Note sul Condor, by the Swiss-Italian Franco Beltrametti, was published in 1975 (Caos). The title translates from Italian as Condor Notes. This little book is an amalgamation of material concerned with or apparently inspired by the California condor, which Beltrametti saw while travelling in California in the 1960s.
Note sul Condor is a rarity. I have been trying to locate a copy to purchase for several years, without success. I have located only one copy in a library in the USA.
This blog post is based on a scan that I found online (consequently, I don’t present any images here). The English-language quotations below are based on computer translation of the original text.
The cover of the 40-page book shows a black and white drawing of a condor in flight. The book’s text is typed and interspersed with a few line drawings.
The text begins:
I began to collect these notes in the autumn of 1974 because I realized I knew little about the condors, even though I had at the time entitled a collection of poems “Uno di Quella Gente Condor”, from a verse written after having met one in the mountains of Santa Ynez, California in January 1968.
The “introduction” also includes an untitled poem that begins …
“Before vanishing into vague
someone else’s memories
from the Pleistocene or seventies
I want to declare my presence
my having been there” …
(The quotation marks are in the original.)
Beltrametti’s notes include the important point that the California condor has long lived in the shadow of the Andean condor. He quotes the definition of condor from Webster’s dictionary, a definition that refers only to the Andean species, and then writes:
There are two condors. The Gymnogyps californianus of which thirty or forty adults survive around the last group of nests in the Sespe Condor Sanctuary, Los Padres National Forest, California. The Sarcorhamphus gryphus of the peaceful coasts of South America, also in danger of extinction.
The distinction is supported by a simple map of the Western Hemisphere that shows the ranges of the 2 species.
An example of the rather cryptic content of the book is this page, translated in its entirety:
– Who am I? –
– A large black bird resting crucified on the great tree with wings so wide that it obscures the light; the captain calls us to see him, says: “I will not shoot the eagle, or whatever it is, I never kill anything, however-” “Shoot him! I damn well hope not!” says Primrose … A kind of super-xopilote or vulture by Thomas Wolfe; after a while he disappeared, just as mysteriously as he had arrived.
One page is devoted to Peter Warshall’s response to Beltrametti’s question “So you were on a glider?” Warshall was an environmental scientist and environmentalist. Warshall’s response to the question was, in part:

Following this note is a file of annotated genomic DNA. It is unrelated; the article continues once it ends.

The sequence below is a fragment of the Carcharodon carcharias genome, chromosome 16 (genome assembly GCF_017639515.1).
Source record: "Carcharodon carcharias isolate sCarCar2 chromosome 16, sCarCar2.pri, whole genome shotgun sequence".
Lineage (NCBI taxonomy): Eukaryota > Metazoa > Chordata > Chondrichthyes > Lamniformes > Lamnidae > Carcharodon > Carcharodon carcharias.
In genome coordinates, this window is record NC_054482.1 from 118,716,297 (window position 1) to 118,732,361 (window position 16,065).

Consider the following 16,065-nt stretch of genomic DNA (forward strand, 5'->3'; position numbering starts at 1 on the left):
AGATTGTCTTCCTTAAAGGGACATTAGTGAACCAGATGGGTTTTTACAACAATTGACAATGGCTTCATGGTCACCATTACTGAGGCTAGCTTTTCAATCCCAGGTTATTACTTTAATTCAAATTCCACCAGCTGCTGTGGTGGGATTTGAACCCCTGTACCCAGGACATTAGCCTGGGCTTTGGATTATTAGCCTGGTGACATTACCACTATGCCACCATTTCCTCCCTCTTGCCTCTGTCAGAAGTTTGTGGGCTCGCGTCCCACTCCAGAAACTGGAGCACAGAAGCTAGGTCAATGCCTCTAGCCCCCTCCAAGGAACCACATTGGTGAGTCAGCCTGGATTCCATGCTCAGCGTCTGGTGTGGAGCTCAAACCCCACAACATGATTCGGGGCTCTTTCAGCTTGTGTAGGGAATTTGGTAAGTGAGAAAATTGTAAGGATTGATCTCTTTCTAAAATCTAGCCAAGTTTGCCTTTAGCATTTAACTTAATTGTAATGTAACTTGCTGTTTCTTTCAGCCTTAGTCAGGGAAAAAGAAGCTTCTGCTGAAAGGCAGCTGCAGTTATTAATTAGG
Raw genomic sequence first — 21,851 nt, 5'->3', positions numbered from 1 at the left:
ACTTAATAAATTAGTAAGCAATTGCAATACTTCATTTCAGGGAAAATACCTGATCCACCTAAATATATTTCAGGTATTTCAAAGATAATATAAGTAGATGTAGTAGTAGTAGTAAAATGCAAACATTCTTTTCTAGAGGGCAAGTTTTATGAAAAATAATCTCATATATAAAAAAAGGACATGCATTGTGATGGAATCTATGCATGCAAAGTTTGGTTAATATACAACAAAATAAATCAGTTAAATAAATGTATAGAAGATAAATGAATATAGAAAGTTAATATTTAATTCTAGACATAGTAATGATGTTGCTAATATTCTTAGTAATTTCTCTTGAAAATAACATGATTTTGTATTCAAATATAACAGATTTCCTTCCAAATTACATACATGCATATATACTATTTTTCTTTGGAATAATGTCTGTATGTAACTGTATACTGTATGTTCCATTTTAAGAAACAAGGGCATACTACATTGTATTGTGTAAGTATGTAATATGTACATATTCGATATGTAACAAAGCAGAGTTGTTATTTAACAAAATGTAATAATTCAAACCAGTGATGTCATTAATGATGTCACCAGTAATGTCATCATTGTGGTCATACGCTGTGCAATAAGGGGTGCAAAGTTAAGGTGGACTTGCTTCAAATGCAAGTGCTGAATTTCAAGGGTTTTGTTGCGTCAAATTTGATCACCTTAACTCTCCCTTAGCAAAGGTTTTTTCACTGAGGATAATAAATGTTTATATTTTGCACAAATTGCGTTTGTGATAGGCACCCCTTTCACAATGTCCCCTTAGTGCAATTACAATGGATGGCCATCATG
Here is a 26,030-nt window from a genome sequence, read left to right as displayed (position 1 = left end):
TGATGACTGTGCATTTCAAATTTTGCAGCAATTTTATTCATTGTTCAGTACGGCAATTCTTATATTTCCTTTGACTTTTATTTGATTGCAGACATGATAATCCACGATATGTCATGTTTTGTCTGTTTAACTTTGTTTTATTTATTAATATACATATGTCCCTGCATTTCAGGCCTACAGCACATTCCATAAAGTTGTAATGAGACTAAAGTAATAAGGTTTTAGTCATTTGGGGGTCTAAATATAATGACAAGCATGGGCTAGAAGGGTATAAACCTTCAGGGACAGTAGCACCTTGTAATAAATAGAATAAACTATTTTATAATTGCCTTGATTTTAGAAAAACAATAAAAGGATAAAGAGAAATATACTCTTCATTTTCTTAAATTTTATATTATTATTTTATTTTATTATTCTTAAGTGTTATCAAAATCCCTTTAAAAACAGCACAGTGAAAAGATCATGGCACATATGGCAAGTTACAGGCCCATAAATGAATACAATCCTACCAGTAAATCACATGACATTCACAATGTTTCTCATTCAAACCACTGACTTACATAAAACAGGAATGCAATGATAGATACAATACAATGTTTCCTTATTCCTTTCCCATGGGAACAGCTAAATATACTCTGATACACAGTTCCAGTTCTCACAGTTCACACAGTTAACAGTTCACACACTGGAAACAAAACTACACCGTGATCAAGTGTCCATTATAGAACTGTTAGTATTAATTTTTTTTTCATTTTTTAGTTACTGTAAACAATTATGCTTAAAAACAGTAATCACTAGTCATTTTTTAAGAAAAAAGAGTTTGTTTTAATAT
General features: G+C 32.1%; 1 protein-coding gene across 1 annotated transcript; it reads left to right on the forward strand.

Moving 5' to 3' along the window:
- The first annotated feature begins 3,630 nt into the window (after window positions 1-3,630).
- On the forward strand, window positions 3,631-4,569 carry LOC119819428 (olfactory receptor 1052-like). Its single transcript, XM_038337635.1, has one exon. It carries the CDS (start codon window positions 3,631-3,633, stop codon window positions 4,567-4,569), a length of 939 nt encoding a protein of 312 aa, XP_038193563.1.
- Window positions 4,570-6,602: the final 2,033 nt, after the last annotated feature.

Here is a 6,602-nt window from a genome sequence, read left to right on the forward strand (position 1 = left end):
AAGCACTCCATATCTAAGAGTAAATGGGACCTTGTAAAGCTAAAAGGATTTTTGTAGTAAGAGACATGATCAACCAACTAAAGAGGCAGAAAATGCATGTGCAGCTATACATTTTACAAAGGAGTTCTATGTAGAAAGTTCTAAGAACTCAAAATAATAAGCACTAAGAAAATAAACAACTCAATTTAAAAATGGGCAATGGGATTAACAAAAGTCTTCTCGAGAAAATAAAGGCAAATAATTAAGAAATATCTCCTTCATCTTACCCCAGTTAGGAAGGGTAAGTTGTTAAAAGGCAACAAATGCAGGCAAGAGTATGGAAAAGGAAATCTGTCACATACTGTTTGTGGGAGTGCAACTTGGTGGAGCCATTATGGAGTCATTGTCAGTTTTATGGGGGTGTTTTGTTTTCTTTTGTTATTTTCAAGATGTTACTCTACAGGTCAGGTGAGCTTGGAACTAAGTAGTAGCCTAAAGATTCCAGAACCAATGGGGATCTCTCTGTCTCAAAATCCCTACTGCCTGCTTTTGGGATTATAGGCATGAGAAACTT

A friend was putting together a piece about gliders for TV … They gave me the job of identifying what the condor was…. The glider makes no noise, but you can hear the eagles and vultures. We were going faster than the condor. We passed him. Then the condor would flip, look over its shoulder, lift the feathers on its wingtips and dive. You could hear him issuing a “SKUAAAAAAC!” like in a Japanese science fiction movie. Maybe a pterodactyl.
The above conversation is labelled “Bolinas, 5/9/74”.
Here is another page, translated in its entirety:
Sheila: – Tim wanted a bird embroidered on the back of his denim jacket and I pulled out my threads and embroidered a condor in flight. He didn’t think it would come like this, he thought of a perched condor, not in flight, but by now it was done …
Me: – Does he like it now?
Sheila: – He loves it, has always loved it.
There’s a paragraph-long description of a protest against Japanese whaling in San Francisco. The paragraph is titled “Condors and Whales” but the only direct connection to condors is this:
We waited for Joel listening to a pissed-off Japanese man in tennis shoes with a condor head stamped on his yellow shirt.
A page is devoted to
Words adopted in European languages from the Inca or its linear descendant Quecha
Those words include condor, of course, plus chinchilla, puma, and more.
A sketch shows a man with the body of a door. The head wears a hat and sunglasses, the body/door has a knob and keyhole, and at the end of short legs are shoes. This is titled, in English, “The Con Door”. Below the sketch, Beltrametti explains the visual joke to his Italian-speaking audience:
to con = imbrogliare
con man = profittatore
door = porta
About a third of the book is devoted to the author’s bulleted notes drawn from several books. These reading notes are interspersed among the other pages. Sources, which are all cited, include Carl Koford’s The California Condor and A L Kroeber’s Handbook of the Indians of California. Among the notes are sketches, such as that of a California condor’s flight silhouette from a Golden Field Guide and a California condor’s footprint from a Peterson Field Guide. The latter notes that it was drawn to a scale of 1:1.
The book ends with a bibliography that again lists the sources and an index. The index gives a few words about the contents of each page.
All in all, this is a curious piece of work. To me, this book says something about the “power” of the California condor. An Italian poet and artist who travelled in California a half century ago was clearly enchanted by the bird. Fortunately, the traces of that enchantment are still available to us in printed form.
For more about Beltrametti and the California condor, including the poem referred to above, see Franco Beltrametti’s grande uccello and Steve Lacy Sextet – Franco Beltrametti. The Disney film about the condor mentioned above is considered in Walt Disney’s Wonderful World of Color.